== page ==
Matt Tait: Running solely a design company versus running a design and manufacturing business (which we are currently) is significantly easier. If I had of anticipated what was going to happen when I started the business, I most likely would have created a product that could have been completely manufactured elsewhere, so that we could be just a design company. Handling the logistics of creating thousands of each product is very difficult, and if I had the ability to pick up the phone and order a thousands of our products and have them arrive at our fulfillment center, I would do it in a heartbeat and this would significantly change our business. This is something we are always working towards—being 100% on the prototyping, design, and marketing side of the business. I think we will get there over time. Besides this, I’d probably find a partner at the very beginning and save more money before leaving my day job.  

Did you make any big mistakes during the first few years you were in business? If yes, can you share one or two?  

Matt Tait: No huge mistakes come to mind, but I was definitely making things inefficiently in the beginning and I didn’t know how to communicate and negotiate as well as I do now with vendors. Overall, we now have very good relationships with everyone we work with, where both sides are happy.

But I don’t really regret anything because I just didn’t know at the time. Often progression in your business involves experimentation and sometimes different strategic paths don’t work out and you have to make the decision to change course. So, don’t be afraid to just say “this isn’t working anymore” and try something different.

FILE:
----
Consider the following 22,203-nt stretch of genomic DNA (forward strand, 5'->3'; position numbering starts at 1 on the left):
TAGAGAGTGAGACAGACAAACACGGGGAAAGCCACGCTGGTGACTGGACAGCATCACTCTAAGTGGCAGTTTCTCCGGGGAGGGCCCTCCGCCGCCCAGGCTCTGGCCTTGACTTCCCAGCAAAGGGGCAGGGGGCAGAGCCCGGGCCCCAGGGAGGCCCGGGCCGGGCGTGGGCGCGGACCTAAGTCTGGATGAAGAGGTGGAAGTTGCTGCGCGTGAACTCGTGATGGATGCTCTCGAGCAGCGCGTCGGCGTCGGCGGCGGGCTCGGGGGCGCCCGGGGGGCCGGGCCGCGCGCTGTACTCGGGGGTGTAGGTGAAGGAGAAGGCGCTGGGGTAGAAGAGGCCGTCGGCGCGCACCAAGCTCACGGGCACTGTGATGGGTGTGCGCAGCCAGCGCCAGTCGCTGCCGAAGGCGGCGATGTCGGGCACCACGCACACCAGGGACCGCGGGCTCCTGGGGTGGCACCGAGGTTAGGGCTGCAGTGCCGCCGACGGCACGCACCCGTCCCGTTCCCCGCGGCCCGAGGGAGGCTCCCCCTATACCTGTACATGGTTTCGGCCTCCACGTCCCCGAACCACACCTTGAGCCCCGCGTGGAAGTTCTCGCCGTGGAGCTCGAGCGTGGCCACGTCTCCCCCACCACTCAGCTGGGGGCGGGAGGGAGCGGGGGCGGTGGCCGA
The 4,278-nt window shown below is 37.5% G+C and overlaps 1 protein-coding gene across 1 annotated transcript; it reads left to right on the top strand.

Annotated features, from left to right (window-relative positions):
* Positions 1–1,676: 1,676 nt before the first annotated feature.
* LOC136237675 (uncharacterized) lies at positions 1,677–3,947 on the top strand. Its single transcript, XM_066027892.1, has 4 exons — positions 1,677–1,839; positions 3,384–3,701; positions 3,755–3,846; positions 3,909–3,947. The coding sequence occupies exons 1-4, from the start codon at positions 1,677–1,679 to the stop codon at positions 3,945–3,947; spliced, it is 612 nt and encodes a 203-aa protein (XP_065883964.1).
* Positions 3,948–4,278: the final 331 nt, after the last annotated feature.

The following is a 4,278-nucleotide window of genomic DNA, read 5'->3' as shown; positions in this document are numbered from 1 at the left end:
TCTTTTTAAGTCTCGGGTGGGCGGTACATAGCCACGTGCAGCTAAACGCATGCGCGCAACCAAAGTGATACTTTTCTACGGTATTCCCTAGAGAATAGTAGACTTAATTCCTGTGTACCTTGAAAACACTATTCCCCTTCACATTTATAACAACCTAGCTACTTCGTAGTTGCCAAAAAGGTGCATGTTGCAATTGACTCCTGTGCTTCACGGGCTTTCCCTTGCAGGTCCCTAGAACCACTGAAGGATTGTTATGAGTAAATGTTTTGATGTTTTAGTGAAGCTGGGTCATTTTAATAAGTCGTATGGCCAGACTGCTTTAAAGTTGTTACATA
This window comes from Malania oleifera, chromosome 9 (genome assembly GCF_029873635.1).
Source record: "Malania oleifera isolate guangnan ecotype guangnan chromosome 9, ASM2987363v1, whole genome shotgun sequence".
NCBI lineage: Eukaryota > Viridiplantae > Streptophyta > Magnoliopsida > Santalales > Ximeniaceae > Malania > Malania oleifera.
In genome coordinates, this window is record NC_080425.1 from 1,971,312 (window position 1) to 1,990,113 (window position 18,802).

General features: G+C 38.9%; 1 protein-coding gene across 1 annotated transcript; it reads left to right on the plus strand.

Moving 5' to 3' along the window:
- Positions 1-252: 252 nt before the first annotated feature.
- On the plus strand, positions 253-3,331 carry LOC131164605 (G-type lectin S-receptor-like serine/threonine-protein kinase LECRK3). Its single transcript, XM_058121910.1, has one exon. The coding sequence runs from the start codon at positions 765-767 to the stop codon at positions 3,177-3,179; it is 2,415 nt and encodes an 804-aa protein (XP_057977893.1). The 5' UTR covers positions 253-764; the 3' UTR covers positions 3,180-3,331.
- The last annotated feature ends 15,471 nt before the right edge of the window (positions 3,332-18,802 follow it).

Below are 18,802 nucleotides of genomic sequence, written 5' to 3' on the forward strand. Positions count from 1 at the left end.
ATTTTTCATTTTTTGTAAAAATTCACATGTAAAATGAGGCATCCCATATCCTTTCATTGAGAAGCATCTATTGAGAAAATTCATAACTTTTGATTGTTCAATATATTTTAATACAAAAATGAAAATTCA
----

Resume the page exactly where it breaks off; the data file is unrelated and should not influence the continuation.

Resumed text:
What is your main advice to other entrepreneurs who would like to start their own company?

Matt Tait: You have to really love what you’re about to do, because it will become your entire life. I think a lot of people want to idolize entrepreneurs, and social media can paint a false narrative of them really living the life—“No boss!” “Make your own schedule!” “It must be cool to just get to make things all day!” But in reality, there is an intense amount of pressure and stress on anyone doing this, and it’s all the small things that make a business run efficiently that no one thinks about. You have to love what you do to get through this and maintain a vision to see it grow. I’m fortunate to love what I do, and that outweighs everything else. I honestly would have a very hard time going back to work for anyone else without the freedom to make my own decisions every day.